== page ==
A Tail of the Unexpected

by Susie Gordon

What I absolutely did not expect to find that night reclining beside a pile of slub and unwanted plastic down by Suzhou Creek was a mermaid. I hadn’t expected to find anything at all, except for the sort of solitude that would have been welcome after the despicable night I’d had thus far. I’d been down at Shelter, for yet another tiresome evening of overrated dubstep (whatever that is) and being asked what I “do” by legions of sweep-haired, sweaty entrepreneurs bent on upping their cool-cred by frequenting Shanghai’s dirtiest club.

On arriving at the creek somewhere near those warehouses on Guangfu Lu which are now “studios” taken over by yet more legions of sweep-haired entrepreneurs, I had skeeted down a set of slimy steps and alighted near a long-abandoned barge. Beside the barge, wrapped in an old orange jacket discarded by a migrant worker, sat what appeared to be a female torso atop a giant, dirty salmon’s tail. A length of mucky blue rope bound it the rusted pole against which it was leaning. A mermaid. A mermaid? Part fish, part girl – the result of some toxic leak on the Yangtze? A failed experiment in a lab somewhere?

I stared until it noticed. When it saw me, it – she? – gave a double take and a little shoulder shake.

“Lee?” she said in an odd accent that could have been American.

I held my hands up to show I meant no harm.

“Where’s Lee? Who are you?” she asked warily.

“Lee?” Amazed that the creature could speak English, I barely knew what to say. Her long brown hair was falling from a shell-comb, the effect of which – coupled with the blue-black sweep of her tail – gave her a charming Andersen look.

“Are you part of the team?” she asked. My mouth fell agape as I marvelled at her perspicacity.

“You noticed straight away!” I whispered.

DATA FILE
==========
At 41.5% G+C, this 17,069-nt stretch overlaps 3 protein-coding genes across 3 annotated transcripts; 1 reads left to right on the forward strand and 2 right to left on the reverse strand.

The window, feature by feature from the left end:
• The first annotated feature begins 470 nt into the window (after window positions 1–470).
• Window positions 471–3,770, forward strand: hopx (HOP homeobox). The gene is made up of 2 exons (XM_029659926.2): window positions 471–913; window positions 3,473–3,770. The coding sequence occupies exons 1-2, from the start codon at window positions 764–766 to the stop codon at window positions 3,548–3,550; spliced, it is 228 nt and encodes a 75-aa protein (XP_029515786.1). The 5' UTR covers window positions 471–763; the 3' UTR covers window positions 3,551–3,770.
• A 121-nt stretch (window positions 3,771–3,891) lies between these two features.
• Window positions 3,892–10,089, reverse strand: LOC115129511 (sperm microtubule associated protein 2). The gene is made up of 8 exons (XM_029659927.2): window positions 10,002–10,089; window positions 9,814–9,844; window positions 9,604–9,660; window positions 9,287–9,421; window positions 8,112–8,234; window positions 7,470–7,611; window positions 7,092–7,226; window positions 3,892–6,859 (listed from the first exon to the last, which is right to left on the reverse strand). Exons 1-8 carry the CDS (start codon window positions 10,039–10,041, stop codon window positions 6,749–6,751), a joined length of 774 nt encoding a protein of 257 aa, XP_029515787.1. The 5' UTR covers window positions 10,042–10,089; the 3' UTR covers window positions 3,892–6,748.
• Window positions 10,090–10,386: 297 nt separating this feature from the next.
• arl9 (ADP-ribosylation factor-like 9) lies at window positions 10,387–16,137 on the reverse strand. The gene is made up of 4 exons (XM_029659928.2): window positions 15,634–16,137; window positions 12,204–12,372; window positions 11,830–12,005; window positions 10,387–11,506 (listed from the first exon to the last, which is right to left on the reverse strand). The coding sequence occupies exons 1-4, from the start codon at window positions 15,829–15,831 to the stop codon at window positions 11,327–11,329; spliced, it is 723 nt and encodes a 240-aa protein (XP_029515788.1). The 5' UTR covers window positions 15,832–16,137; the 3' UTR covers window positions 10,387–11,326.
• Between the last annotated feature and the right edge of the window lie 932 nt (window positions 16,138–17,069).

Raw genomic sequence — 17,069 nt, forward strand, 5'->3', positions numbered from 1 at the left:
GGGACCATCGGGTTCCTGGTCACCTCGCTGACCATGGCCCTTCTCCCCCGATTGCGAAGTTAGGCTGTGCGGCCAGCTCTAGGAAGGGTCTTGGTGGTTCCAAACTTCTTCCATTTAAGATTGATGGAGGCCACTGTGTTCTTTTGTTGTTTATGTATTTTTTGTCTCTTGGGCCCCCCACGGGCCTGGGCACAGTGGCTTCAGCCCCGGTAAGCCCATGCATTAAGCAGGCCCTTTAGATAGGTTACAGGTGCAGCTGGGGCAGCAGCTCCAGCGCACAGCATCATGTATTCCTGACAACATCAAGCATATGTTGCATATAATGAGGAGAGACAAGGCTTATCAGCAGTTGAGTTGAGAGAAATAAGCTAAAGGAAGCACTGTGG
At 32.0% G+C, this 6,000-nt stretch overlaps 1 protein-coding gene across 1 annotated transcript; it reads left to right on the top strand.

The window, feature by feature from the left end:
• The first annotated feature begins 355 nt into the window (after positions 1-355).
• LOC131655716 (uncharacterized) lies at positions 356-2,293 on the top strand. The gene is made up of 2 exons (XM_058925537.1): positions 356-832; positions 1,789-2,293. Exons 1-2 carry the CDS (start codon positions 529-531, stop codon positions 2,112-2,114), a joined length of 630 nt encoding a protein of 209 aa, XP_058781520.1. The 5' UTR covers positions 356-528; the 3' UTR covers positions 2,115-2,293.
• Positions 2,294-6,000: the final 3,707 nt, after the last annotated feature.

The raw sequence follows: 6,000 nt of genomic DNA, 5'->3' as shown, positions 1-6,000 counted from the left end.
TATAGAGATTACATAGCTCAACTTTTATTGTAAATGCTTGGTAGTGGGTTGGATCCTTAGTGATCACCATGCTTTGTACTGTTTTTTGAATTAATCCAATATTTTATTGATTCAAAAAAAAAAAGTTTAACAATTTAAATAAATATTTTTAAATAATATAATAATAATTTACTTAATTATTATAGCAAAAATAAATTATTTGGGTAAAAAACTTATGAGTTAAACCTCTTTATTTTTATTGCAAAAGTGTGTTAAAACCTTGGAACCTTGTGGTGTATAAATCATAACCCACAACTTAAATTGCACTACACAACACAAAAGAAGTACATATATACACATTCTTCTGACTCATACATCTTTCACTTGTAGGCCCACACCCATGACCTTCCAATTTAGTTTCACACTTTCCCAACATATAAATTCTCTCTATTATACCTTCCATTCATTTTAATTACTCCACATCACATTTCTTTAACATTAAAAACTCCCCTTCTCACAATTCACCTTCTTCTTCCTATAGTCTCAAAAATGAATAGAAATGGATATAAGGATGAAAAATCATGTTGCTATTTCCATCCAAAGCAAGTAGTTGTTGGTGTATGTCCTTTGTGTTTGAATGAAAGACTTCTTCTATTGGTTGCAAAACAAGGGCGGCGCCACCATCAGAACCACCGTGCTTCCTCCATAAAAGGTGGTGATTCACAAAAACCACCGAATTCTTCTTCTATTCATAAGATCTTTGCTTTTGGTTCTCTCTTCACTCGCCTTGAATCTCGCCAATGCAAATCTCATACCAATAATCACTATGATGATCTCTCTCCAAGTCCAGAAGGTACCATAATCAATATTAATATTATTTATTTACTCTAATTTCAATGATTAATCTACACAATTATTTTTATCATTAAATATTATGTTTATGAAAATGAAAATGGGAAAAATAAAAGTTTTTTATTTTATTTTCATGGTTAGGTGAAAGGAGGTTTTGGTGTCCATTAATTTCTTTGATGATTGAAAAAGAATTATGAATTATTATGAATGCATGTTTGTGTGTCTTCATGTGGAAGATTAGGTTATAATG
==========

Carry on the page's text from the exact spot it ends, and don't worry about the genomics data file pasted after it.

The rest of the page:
“Are you a friend of Lee?”

I figured Lee must be some sort of guru or deity.

“Yes. Yes, I’m with Lee,”

“Did he tell you when it’s all going to end?” The mermaid shifted against her rope bonds, a flash of discomfort crossing her face. The apocalypse? The end of days?

“No…” I breathed. “He didn’t tell me,”

“He promised it would be soon,”

I was starting to feel the early fronds of a hangover spreading over my head, so I decided to sit down.

The mermaid sighed.

“Lee said everything was ready – all he needed to do was push the button,”

“The… button?”

She fixed me with a look.

“Do you even know anything about this?”

“Um, not really,”

“So what are you doing here?” she had that blunt way of school bullies.

I shrugged artlessly.

“Just out for a stroll,”

“Do you even know Lee?”

“Not exactly. But I could convert.”

“Convert? What the hell are you talking about?” she was aghast. “Don’t you even recognize me?”

“No. It’s not every day I see a mermaid,”

“For fuck’s sake – I’m not a mermaid. Are you stupid? This is fake,” she jabbed the tail. “I’ve been sitting here in the cold and damp for the past two hours while Lee and his stupid friends set up their camera equipment on the other side of the river,”

“What? You’re not real?”

She cocked her head and poured pity from her eyes all over me.

“Are mermaids real?” she purred. “We’re part of an art collective at the Art for Art’s Sake Gallery on Moganshan Lu. This is our first project. It’s called ‘A Tail of the Unexpected’.”